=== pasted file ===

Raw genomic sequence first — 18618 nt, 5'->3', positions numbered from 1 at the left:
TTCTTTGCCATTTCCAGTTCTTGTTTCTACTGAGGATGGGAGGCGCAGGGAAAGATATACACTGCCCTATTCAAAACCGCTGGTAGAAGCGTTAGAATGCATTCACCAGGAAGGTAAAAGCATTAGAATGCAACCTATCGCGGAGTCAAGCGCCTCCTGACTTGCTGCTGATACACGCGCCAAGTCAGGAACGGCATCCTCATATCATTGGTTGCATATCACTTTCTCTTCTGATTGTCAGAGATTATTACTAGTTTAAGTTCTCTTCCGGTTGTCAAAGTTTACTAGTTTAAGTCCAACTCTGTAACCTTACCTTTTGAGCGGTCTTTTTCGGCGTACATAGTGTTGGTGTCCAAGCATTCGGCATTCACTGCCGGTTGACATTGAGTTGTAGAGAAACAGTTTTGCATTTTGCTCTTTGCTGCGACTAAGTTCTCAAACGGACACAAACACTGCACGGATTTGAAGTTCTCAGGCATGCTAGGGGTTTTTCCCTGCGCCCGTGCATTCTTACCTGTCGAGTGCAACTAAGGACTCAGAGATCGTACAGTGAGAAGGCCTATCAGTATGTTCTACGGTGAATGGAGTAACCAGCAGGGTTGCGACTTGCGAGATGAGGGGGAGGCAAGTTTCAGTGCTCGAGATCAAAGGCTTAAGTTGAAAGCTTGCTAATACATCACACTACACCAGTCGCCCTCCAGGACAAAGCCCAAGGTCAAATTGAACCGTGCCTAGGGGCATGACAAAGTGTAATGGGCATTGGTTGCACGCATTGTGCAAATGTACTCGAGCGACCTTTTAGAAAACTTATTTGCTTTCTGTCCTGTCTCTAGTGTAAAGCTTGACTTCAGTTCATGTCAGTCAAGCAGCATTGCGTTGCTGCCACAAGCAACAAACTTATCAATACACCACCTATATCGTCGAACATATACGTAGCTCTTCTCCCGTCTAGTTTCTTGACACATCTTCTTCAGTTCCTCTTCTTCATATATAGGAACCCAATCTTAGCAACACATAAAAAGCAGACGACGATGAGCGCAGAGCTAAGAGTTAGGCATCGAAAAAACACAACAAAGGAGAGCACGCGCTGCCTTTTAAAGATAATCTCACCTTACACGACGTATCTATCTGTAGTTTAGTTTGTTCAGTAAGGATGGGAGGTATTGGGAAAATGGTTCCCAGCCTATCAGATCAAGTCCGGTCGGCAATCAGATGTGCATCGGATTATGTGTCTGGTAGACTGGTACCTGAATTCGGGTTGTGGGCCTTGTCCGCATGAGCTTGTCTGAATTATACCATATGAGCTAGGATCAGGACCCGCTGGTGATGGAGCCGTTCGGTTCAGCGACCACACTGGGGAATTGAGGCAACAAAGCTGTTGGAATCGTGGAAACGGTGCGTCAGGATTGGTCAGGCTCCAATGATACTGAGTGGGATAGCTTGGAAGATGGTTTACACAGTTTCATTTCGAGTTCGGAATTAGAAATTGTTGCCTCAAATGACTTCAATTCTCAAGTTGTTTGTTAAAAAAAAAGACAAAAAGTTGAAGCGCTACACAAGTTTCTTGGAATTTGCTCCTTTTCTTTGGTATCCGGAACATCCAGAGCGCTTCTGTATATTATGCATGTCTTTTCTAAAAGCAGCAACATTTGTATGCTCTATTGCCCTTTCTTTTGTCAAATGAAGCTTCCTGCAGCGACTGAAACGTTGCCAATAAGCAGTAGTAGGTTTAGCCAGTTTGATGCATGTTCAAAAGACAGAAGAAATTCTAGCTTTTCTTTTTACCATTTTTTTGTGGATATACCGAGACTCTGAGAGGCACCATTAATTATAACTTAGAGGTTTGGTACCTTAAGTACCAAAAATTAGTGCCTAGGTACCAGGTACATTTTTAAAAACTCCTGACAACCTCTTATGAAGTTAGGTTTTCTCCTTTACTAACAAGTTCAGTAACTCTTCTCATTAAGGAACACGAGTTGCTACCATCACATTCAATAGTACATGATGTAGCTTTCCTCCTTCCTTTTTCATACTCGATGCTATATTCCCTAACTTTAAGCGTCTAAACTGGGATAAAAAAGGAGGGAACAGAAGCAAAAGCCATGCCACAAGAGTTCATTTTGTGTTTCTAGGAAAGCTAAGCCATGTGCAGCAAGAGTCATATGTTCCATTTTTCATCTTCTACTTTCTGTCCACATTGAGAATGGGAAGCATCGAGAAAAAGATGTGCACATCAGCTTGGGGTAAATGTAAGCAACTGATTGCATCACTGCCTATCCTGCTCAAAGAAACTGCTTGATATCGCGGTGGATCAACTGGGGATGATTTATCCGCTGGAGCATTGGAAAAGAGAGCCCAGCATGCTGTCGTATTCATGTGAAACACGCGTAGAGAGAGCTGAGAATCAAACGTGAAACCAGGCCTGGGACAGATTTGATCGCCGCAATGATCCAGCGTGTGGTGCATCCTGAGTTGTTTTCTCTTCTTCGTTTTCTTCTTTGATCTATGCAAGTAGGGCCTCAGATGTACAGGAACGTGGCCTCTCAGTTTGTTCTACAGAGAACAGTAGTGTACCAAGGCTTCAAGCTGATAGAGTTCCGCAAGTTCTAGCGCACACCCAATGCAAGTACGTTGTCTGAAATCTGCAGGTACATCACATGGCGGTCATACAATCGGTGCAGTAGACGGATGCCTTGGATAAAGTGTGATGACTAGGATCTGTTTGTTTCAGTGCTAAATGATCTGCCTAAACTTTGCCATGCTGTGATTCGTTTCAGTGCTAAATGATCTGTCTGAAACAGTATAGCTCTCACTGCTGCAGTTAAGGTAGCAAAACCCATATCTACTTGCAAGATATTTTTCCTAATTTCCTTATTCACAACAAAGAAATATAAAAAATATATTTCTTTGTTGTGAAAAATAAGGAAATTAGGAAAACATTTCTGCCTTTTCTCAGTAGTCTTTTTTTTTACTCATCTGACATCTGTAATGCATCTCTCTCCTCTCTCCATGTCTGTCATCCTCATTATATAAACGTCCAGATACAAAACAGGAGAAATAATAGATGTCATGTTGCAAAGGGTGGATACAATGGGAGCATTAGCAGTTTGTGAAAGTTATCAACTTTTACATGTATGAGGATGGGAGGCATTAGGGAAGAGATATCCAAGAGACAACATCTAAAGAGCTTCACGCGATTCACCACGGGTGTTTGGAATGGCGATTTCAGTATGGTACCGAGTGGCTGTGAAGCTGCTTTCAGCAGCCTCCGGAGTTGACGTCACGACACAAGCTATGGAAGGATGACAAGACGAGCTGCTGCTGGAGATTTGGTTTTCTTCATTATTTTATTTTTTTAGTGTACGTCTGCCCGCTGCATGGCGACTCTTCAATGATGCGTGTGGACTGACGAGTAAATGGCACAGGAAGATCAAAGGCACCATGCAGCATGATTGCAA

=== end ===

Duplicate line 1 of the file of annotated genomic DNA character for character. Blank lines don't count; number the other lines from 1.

Raw genomic sequence first — 18618 nt, 5'->3', positions numbered from 1 at the left: